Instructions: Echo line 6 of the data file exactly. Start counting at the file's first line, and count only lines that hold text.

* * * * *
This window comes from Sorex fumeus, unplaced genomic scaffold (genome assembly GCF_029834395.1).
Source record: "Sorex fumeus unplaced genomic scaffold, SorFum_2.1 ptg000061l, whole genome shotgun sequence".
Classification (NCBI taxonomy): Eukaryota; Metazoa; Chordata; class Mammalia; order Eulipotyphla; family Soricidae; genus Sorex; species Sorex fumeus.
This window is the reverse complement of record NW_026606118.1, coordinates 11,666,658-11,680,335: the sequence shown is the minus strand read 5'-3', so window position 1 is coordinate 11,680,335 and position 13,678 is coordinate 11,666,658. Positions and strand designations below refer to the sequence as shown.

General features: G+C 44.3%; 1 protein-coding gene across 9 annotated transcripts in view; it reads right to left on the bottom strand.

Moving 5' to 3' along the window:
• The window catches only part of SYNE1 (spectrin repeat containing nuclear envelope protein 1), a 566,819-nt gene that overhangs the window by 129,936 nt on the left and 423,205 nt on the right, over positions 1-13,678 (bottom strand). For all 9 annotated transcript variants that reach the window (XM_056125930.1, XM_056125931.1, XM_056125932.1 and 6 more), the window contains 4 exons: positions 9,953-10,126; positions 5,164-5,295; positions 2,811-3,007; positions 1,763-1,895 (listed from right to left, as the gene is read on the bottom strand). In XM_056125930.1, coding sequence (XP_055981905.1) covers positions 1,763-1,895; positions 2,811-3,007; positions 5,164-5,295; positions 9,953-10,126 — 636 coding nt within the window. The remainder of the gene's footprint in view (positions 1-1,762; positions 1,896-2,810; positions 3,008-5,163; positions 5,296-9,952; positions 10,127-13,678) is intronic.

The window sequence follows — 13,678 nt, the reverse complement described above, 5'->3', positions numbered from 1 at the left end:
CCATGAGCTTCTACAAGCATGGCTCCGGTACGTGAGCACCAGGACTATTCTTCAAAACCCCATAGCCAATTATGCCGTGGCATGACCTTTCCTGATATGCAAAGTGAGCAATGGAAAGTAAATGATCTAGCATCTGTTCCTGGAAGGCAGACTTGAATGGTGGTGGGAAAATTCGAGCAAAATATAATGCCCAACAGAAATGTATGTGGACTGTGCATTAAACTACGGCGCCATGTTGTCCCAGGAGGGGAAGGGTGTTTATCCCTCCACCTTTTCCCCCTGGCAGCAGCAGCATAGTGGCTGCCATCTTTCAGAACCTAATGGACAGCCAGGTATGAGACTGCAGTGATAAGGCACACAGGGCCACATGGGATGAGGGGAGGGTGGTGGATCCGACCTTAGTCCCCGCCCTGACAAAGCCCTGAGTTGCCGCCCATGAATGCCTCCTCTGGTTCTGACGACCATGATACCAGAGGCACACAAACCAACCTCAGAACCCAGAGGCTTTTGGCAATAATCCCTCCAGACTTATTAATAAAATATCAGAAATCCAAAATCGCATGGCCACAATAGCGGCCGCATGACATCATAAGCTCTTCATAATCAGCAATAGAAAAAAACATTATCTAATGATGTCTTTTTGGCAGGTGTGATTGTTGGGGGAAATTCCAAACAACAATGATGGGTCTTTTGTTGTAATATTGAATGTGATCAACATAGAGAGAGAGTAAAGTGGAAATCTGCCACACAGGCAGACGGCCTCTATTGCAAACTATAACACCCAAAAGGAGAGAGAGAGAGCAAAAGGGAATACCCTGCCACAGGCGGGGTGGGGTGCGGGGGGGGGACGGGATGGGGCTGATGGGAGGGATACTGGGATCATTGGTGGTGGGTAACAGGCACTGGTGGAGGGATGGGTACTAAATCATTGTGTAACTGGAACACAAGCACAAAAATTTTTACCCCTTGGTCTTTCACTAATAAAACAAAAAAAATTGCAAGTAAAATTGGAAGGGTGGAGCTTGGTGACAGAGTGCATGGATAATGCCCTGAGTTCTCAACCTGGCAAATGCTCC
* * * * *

Moving 5' to 3' along the window: